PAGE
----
Just how much carbon are humans removing from the atmosphere? Will it be enough to keep global temperatures from rising too much?
The recent release of a landmark report provides some answers, and a path forward. “The State of Carbon Dioxide Removal (CDR)” represents the first ever global measure of the amount of carbon emissions we’re collectively sucking out of the air.
Its findings should be of urgent interest to any person or organization (or planet, for that matter) aspiring to reach net zero.
What is CDR and why does it matter?
To get a bit more technical, CDR is defined by the Intergovernmental Panel on Climate Change (IPCC) as: “Human activities capturing CO2 from the atmosphere and storing it durably in geo-logical, land or ocean reservoirs, or in products.”
CDR is not the same as reducing emissions. The ultimate goal is to stop emitting carbon entirely, and reducing emissions as much as possible in the short term remains vital to that transition.
But as the report — along with mounds of other research — makes abundantly clear, it’s only by both reducing and removing carbon emissions that we have any chance of meeting the Paris Agreement goal to keep global warming below 1.5 degrees Celsius compared to pre-industrial levels.
This chart shows how a typical company’s path to net zero must include a mix of reductions and removals. They’ve reduced emissions as much as possible by 2040, but still emit ‘residual’ emissions that cannot be avoided. CDR picks up the slack to offset those remaining emissions — essentially, it puts the ‘net’ in ‘net zero.’
Are we removing enough carbon overall?
The short answer is ‘No.’ Or, more optimistically, ‘Not yet.’
In order to meet future demand, we need to start now — urgently — to scale up efforts to remove carbon from the air, because it’ll take time to achieve the required growth in CDR.
The report finds that we’re currently removing about 2 billion metric tonnes of CO2 every year, almost all of which comes from nature-based solutions (NBS) such as planting trees or managing soils. It concludes the amount of NBS removals needs to double by 2050 to keep warming below 1.5°C.
Aspiration has been at the forefront of NBS carbon programs for a decade and we’re proud to be contributing to those 2 billion tonnes. We’re also ready to play our part in pushing that figure way, way up — by providing turnkey nature-based carbon/reforestation programs at scale, forward purchase opportunities, advanced monitoring, project identification and contracting, and automated carbon measurement solutions.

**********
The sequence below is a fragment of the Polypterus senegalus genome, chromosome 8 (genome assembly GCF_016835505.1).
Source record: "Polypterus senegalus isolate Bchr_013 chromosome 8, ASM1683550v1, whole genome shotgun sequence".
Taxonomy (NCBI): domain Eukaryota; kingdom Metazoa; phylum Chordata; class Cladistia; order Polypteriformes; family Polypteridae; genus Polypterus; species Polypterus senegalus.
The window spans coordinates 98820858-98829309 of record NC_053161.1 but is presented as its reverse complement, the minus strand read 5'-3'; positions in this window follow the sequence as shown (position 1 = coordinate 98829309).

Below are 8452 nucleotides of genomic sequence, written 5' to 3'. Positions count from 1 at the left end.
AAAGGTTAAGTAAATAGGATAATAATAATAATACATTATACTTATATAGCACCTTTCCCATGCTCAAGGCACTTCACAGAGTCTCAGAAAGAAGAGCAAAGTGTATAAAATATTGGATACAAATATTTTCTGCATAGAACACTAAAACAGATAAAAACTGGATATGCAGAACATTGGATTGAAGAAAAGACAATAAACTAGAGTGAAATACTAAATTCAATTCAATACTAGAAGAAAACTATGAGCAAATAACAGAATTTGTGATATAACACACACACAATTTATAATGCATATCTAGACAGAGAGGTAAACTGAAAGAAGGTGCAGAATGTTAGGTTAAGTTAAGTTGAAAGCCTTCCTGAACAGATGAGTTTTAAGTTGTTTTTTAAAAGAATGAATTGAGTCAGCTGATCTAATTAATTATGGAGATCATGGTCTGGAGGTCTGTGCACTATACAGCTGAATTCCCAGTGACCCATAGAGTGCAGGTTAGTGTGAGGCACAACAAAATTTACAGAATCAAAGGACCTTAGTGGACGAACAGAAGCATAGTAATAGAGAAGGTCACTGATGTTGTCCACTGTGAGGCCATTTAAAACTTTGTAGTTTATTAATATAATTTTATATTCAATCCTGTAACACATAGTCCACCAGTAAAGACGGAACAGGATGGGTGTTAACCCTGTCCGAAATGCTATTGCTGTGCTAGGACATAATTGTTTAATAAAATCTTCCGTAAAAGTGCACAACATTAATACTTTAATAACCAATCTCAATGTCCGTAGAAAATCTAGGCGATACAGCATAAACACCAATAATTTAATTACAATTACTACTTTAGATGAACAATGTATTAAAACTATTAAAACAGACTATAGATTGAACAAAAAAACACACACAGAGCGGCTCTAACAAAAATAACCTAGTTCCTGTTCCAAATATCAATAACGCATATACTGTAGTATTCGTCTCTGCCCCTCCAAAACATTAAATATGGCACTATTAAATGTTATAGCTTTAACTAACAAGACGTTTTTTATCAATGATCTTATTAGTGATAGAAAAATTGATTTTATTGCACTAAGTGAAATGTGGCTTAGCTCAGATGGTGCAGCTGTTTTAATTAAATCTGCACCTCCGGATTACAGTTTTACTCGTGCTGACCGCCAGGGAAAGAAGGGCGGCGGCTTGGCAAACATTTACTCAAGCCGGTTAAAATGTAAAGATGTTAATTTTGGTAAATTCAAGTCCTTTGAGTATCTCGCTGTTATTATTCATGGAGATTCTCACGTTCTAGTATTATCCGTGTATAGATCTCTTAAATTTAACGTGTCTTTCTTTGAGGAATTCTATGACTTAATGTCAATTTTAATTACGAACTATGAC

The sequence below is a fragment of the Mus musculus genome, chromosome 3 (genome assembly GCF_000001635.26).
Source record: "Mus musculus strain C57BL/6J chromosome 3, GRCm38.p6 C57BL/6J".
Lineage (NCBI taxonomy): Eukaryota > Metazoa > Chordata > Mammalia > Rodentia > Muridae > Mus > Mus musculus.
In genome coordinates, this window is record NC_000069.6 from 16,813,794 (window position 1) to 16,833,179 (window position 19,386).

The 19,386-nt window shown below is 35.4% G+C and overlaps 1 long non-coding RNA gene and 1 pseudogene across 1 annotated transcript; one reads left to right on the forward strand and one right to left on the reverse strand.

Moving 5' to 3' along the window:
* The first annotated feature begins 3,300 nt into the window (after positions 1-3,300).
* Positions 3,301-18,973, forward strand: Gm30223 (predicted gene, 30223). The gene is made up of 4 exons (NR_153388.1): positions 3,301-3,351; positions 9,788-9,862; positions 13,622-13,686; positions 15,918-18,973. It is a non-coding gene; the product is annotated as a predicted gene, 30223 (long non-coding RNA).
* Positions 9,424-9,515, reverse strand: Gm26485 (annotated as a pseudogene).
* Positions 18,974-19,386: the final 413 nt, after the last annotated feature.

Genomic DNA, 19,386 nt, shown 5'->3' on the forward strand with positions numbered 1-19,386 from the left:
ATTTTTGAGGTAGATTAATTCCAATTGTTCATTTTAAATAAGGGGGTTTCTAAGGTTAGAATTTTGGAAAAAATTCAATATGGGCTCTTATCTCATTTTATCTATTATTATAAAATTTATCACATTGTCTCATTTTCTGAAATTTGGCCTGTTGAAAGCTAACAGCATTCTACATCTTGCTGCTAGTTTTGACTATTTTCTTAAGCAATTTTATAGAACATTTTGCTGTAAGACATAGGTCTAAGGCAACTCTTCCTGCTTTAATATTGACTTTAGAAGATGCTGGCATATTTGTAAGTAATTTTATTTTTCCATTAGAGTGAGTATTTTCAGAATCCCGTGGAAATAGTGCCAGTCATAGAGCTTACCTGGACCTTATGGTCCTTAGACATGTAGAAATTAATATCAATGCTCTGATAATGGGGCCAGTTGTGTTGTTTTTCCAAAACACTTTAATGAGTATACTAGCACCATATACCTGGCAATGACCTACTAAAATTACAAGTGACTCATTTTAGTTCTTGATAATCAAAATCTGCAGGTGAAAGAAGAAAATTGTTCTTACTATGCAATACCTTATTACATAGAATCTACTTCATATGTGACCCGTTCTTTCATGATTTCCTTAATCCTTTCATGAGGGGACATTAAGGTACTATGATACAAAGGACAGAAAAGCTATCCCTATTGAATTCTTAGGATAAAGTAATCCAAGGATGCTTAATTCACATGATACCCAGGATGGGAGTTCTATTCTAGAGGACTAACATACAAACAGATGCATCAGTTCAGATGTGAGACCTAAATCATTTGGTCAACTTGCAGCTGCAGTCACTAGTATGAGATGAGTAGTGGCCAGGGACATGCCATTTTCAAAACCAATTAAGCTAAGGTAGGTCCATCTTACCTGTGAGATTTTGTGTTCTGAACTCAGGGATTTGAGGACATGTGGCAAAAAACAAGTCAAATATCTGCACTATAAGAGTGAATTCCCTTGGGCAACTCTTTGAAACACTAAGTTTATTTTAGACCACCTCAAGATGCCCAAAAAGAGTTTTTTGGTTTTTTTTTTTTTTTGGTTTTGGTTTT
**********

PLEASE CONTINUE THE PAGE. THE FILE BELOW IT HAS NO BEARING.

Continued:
Technology as nature’s ally
To complement the required increase in nature-based removals, the report also identifies the need for the rapid growth of ‘novel’ CDR: developing and leveraging technologies that can remove carbon from the atmosphere and store it permanently.
It concludes that novel CDR, while still in its infancy, will need to grow by a factor of 1300 by 2050. That’s a tall order, but it is possible if we have the means and the will.
The increase in investment and support for novel CDR must begin now. Aspiration is already deeply involved, conducting rigorous vetting of investment projects that use novel technologies such as biochar and mineralization. Further developing and scaling such technologies will be essential to reaching net zero.
All told, our experience in (and ongoing commitment to) nature-based carbon removal projects, combined with our ability to navigate the world of technological carbon removal, puts Aspiration in a unique position to offer a wide array of high-quality carbon credits. We can provide the type of expansive and diversified CDR portfolio this report identifies as crucial for companies (and the world) to help meet the most ambitious climate goals. But everyone needs to get on board the CDR train.
History is calling. If we heed this report’s advice and approach the role of CDR with the urgency it demands, a net zero future becomes possible.
Dougal Heap is the Senior Manager, Carbon Research at Aspiration. He works with partners worldwide to design and fund novel carbon removal solutions and technological CDR projects. Prior to this he has worked across CO2 mineralization, industrial decarbonization and direct air capture in Europe and North America. He graduated from Lancaster University with a BA in Geography.